been overruled, the respondent had proceeded, subject to a reserved
objection and exception, to a trial on the merits. Harkness v.
Hyde, 98 U. S. 476
Goldey v. Morning News, 156 U. S. 518
Toledo Rys. & Lt. Co. v. Hill, 244 U. S.
; Hitchman Coal & Coke Co. v. Mitchell,
245 U. S. 229
Morris & Co. v. Skandinavia Ins. Co., 279 U.
. The special appearance gives point to the fact
that the respondent entered the Missouri court for the very purpose
of litigating the question of jurisdiction over its person. It had
the election not to appear at all. If, in the absence of
appearance, the court had proceeded to judgment, and the present
suit had been brought thereon, respondent could have raised and
tried out the issue in the present action, because it would never
have had its day in court with respect to jurisdiction.
18 Wall. 457; Pennoyer v. Neff,
95 U. S. 714
Hart v. Sansom, 110 U. S. 151
Wetmore v. Karrick, 205 U. S. 141
Bigelow v. Old Dominion Copper Co., 225 U.
; McDonald v. Mabee, 243 U. S.
. It had also the right to appeal from the decision of
the Missouri district court, as is shown by Harkness v. Hyde,
and the other authorities cited. It elected to follow
neither of those courses, but, after having been defeated upon full
hearing in its contention as to jurisdiction, it took no further
steps, and the judgment in question resulted.
Public policy dictates that there be an end of litigation; that
those who have contested an issue shall be bound by the result of
the contest, and that matters once tried shall be considered
forever settled as between the parties. We see no reason why this
doctrine should not apply in every
Page 283 U. S. 526
case where one voluntarily appears, presents his case, and is
fully heard, and why he should not, in the absence of fraud, be
thereafter concluded by the judgment of the tribunal to which he
has submitted his cause.
While this Court has never been called upon to determine the
specific question here raised, several federal courts have held the
judgment res judicata
in like circumstances. Phelps v.
Mutual Reserve Fund Life Assn.,
112 F. 453, aff'd on other
grounds, 190 U. S. 190
147; Moch v. Insurance Co.,
10 F. 696; Thomas v.
160 F. 418; Chinn v. Foster-Milburn Co.,
F. 158. And we are in accord with this view.
Respondent relies upon National Exchange Bank v. Wiley,
195 U. S. 257
it is not in point, for there it was shown not that the defendant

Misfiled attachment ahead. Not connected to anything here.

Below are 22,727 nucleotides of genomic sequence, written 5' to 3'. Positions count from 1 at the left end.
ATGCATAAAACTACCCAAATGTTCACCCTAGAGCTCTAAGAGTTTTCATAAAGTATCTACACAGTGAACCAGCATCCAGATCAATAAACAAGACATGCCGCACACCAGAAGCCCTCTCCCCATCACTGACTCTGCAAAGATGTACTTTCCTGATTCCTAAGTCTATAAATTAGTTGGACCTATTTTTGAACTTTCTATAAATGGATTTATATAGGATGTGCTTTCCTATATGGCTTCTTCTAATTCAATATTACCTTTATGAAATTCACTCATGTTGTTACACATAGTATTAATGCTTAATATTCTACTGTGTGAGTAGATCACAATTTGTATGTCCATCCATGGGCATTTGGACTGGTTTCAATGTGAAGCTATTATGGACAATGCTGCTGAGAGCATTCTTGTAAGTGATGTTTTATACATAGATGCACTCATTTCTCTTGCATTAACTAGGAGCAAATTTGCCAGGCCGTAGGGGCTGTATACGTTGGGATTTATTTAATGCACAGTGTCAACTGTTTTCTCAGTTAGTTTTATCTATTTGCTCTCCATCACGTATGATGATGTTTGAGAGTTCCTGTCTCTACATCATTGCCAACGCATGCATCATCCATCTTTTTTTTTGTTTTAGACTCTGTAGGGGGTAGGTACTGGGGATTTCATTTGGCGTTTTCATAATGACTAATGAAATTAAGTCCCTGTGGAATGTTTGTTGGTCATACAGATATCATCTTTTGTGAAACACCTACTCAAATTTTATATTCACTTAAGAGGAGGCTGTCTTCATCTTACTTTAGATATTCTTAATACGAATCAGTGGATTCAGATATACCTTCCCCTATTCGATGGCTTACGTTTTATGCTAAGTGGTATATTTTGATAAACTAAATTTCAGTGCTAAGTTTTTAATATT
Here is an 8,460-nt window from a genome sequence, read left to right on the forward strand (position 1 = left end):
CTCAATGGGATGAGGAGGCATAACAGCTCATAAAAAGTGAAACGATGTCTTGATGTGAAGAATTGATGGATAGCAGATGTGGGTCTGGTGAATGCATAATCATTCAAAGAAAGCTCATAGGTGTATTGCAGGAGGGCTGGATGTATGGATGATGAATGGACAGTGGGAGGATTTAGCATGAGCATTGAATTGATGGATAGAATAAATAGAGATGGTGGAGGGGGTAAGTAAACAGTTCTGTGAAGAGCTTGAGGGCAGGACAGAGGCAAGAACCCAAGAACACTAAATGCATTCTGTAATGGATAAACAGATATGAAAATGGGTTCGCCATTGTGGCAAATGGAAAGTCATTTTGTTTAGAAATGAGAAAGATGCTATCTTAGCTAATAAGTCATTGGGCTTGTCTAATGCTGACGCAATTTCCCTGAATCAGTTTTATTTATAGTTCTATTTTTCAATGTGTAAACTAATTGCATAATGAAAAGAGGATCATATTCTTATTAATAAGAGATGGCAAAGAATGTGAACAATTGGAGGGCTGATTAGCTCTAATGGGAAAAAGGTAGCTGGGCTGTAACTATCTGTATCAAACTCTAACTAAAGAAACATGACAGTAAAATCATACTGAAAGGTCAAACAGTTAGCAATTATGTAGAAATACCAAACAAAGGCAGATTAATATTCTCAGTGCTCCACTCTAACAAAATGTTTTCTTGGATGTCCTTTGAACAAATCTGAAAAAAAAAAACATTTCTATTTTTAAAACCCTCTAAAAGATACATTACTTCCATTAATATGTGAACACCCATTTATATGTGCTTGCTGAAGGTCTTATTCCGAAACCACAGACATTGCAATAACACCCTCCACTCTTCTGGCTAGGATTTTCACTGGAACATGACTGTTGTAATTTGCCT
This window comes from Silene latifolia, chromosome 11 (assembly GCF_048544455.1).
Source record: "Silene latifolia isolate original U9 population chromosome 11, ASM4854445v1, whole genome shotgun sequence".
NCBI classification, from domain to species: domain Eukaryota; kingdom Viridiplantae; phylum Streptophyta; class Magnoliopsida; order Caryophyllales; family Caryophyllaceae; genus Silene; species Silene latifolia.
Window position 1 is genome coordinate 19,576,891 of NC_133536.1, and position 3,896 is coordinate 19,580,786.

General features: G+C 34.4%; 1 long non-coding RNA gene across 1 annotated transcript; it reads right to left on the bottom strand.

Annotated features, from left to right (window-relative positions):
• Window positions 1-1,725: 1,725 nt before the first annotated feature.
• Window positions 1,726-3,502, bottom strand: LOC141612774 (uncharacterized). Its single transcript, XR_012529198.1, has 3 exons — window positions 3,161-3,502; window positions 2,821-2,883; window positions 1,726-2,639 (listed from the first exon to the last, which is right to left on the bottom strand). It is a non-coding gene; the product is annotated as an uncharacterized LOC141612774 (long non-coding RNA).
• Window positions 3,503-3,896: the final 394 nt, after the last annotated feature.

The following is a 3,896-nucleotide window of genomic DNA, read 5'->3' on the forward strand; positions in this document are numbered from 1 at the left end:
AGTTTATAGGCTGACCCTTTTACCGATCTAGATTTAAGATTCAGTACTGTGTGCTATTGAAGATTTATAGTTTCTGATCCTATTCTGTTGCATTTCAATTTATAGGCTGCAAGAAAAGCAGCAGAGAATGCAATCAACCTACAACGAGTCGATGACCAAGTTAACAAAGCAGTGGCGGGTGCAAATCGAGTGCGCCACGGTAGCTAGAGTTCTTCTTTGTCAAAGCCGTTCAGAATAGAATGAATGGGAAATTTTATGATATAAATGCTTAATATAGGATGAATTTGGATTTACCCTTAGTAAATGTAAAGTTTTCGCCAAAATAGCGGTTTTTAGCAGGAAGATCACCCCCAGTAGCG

in the judgment of the Ohio state court on which suit was brought
had appeared and contested jurisdiction, but that an attorney,
without right or authority, had assumed to appear and confess
judgment on its behalf.
Bank of Jasper v. First National Bank, 258 U.
, cited by respondent, involved a wholly different
question from that here presented. There, a suit in equity was
brought in a state court against both resident and nonresident
defendants. Pursuant to state law, constructive service upon the
nonresidents was made by publication. One of them, a Georgia bank,
appeared specially and moved to quash the service. Its motion was
overruled, and, on appeal, the supreme court of the state affirmed,
holding that the purpose of the statute authorizing constructive
service by publication was merely to notify nonresidents of the
pending suit so that they might, if they cared to do so, come into
the case. It held that there was no right to quash the notice, but
that the nonresident had its full right to object should the court
thereafter commit an error against it. This Court held that the
special appearance for the purpose of quashing the notice
Page 283 U. S. 527
of service did not amount to a general appearance. Subsequent
proceedings in the state court therefore were taken without the
presence of the bank, and were not binding upon it unless the
to be affected was in Florida and subject to the
control of the state court. That point was not litigated by the
bank -- it was not present. This Court held there was not such
subject to the power of the state court, and therefore
its judgment was not binding upon those who were not actual
The judgment is reversed, and the cause remanded for further
proceedings in conformity with this opinion.
282 U. S. 827
40 F.2d 357.